When considering offering or withholding resuscitative efforts, risks and benefits of resuscitative efforts should be carefully considered. The goal of resuscitative efforts is to restore circulation, and life to the patient. Other less tangible benefits may include such entities as resolution of guilt of the survivors, and the additional time for acceptance of bad news for survivors.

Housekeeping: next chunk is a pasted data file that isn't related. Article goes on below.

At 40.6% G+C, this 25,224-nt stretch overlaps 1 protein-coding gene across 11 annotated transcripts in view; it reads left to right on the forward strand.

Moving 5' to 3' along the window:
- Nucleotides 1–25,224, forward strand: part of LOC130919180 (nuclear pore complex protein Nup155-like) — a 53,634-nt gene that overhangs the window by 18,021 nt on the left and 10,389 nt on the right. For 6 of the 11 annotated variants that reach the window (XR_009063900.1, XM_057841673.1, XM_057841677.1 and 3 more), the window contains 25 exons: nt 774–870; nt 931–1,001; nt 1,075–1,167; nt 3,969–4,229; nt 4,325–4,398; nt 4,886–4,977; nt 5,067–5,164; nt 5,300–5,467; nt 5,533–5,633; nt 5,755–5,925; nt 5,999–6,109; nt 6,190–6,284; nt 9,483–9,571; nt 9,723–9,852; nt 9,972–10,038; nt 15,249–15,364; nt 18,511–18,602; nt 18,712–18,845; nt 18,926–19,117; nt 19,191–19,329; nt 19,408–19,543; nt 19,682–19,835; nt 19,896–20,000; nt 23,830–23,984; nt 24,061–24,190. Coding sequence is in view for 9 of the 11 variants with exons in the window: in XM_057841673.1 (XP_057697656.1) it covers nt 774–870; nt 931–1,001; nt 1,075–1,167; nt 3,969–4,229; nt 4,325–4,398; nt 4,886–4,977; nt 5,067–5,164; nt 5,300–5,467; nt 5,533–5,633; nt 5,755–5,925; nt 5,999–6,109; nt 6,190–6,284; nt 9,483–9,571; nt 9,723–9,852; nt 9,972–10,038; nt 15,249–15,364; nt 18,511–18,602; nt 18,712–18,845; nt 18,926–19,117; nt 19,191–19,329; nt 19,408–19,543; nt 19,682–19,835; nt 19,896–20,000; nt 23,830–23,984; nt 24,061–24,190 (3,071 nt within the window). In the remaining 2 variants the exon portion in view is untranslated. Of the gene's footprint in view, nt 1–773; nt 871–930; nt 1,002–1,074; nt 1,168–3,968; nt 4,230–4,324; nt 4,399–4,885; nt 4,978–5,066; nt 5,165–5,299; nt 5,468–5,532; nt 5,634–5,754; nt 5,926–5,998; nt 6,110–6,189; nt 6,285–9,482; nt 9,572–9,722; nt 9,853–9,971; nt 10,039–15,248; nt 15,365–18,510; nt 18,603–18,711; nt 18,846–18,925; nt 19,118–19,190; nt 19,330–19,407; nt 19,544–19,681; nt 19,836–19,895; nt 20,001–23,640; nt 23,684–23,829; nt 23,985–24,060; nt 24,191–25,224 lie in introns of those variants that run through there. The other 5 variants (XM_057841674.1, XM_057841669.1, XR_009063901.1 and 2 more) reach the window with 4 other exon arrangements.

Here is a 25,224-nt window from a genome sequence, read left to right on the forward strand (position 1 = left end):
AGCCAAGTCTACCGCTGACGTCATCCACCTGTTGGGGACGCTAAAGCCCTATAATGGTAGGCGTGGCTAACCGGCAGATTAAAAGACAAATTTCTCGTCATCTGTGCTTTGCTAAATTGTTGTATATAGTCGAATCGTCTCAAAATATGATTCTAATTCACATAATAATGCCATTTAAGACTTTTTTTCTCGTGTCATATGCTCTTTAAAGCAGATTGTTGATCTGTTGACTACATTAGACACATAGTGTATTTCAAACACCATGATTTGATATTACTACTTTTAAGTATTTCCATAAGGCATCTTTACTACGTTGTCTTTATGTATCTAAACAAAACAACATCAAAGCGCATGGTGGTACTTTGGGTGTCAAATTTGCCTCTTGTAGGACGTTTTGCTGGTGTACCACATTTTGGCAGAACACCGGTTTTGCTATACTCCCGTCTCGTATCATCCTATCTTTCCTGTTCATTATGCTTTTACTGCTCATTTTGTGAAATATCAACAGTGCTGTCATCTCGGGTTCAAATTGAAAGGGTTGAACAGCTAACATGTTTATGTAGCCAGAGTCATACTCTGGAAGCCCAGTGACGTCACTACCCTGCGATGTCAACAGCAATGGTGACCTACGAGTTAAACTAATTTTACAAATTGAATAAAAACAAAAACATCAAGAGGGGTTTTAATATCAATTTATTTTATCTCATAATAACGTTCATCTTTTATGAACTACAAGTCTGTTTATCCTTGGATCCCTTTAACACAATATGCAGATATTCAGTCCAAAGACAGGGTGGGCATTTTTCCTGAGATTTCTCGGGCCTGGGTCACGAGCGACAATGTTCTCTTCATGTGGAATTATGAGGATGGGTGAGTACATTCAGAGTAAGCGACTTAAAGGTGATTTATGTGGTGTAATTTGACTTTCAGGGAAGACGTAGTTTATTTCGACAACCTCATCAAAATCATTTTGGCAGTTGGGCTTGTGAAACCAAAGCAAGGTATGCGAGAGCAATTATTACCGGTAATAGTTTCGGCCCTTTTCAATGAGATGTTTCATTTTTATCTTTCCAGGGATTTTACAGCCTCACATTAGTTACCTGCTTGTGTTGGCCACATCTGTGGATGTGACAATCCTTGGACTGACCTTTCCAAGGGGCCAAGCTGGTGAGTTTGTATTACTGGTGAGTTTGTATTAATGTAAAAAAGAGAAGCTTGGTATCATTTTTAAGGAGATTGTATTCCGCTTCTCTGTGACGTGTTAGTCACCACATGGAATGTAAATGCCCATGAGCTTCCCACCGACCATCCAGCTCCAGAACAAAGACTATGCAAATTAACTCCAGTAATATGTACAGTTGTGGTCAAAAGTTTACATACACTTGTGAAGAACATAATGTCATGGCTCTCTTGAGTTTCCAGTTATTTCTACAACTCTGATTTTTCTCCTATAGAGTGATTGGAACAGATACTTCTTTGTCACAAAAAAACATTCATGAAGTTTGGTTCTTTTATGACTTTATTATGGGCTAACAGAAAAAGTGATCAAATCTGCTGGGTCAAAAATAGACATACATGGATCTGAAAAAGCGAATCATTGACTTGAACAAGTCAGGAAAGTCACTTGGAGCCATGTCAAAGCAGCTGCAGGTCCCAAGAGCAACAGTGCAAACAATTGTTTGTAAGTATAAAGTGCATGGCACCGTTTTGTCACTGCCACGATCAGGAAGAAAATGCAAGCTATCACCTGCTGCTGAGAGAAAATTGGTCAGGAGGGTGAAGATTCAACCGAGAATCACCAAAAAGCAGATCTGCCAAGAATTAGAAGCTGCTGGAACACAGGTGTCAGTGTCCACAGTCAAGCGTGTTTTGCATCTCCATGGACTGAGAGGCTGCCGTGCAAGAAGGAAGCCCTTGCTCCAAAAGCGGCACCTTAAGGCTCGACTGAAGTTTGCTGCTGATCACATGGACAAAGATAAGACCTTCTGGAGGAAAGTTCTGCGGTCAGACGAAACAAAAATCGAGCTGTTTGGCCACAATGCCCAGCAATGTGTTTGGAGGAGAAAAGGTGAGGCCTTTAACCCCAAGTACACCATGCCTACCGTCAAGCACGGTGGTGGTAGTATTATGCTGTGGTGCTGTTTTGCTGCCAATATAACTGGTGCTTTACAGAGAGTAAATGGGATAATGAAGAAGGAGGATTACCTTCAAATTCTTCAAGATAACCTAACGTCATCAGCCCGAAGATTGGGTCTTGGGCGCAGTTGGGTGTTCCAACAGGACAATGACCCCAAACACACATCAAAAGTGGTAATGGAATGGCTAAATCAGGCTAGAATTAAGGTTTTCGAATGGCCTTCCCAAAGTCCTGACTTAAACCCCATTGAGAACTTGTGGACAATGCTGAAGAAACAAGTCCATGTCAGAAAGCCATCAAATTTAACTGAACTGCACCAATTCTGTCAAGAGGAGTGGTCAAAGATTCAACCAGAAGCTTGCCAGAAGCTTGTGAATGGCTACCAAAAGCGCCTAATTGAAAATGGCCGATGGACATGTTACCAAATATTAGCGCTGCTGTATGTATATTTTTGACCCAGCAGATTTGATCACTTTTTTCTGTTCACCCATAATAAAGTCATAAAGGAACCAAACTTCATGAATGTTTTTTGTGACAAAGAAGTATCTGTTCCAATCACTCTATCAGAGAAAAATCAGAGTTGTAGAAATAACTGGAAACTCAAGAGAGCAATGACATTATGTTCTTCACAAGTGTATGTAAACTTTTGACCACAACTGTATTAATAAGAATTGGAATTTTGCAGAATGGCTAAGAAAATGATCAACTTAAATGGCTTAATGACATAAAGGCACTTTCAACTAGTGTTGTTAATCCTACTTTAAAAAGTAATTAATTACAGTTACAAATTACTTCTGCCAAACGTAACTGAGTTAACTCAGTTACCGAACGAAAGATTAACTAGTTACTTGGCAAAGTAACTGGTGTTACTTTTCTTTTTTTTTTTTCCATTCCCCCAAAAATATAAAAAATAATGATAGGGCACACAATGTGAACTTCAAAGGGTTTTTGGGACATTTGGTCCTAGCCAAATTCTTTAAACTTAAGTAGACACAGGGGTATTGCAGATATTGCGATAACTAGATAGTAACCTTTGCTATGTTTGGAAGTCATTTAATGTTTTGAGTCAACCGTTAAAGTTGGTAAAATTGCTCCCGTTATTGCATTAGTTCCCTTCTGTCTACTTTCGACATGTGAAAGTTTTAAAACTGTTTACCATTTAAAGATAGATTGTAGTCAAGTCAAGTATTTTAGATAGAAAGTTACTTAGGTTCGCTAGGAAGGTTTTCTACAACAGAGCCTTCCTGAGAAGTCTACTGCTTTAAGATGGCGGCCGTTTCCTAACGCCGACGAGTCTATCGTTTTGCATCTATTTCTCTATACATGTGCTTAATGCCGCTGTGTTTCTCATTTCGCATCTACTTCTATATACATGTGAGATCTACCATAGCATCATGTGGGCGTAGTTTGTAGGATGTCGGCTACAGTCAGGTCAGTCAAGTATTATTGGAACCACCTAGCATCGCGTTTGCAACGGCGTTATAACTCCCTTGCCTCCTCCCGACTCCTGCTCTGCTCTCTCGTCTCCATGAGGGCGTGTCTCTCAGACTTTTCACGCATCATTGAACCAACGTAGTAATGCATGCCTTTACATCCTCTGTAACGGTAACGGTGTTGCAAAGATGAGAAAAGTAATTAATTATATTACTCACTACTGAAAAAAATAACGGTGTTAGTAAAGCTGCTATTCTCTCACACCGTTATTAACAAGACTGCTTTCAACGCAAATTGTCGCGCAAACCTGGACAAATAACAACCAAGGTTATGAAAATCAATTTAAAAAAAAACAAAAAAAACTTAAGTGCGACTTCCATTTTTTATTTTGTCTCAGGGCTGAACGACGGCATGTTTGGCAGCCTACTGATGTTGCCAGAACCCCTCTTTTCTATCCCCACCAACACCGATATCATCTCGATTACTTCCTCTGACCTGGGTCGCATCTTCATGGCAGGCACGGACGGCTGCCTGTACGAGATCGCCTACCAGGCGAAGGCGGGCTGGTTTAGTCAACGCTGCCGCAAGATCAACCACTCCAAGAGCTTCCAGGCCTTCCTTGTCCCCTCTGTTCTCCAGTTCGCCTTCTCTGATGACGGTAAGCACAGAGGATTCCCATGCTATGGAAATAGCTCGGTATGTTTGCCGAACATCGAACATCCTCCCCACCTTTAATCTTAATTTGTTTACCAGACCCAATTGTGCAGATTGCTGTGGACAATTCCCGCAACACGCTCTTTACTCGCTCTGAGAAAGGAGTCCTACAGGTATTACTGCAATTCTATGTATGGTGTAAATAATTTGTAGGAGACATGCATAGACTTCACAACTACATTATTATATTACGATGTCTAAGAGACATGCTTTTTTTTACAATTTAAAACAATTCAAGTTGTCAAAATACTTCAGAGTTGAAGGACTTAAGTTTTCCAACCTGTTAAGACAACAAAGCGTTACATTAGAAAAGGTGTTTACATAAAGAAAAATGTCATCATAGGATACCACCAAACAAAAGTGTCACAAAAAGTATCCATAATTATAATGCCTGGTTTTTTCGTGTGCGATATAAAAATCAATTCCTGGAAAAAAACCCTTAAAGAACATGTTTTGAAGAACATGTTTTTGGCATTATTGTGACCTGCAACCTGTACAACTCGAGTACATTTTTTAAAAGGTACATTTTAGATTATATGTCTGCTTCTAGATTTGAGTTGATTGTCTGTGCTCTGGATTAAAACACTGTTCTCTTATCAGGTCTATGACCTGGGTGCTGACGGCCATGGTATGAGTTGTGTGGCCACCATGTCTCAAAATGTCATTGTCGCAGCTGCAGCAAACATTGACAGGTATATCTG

However, often resuscitative measures are undertaken in clinical situations in which physiologic survival is very unlikely. In some situations, there is a substantial risk that, if circulation is restored, significant anoxic brain injury will result, possibly resulting in impairment of quality of life (dementia, persistent vegetative state, or other cognitive impairments). Additionally, substantial resources (supply costs, as well as personnel) are often invested in this clinical setting of low likelihood of benefit, while the care of many other patients is delayed (distributive justice). Another consideration for limiting resuscitative efforts is the potentially increased human resources that could be available for family counseling, rather than investing such resources in resuscitative efforts unlikely to be successful.
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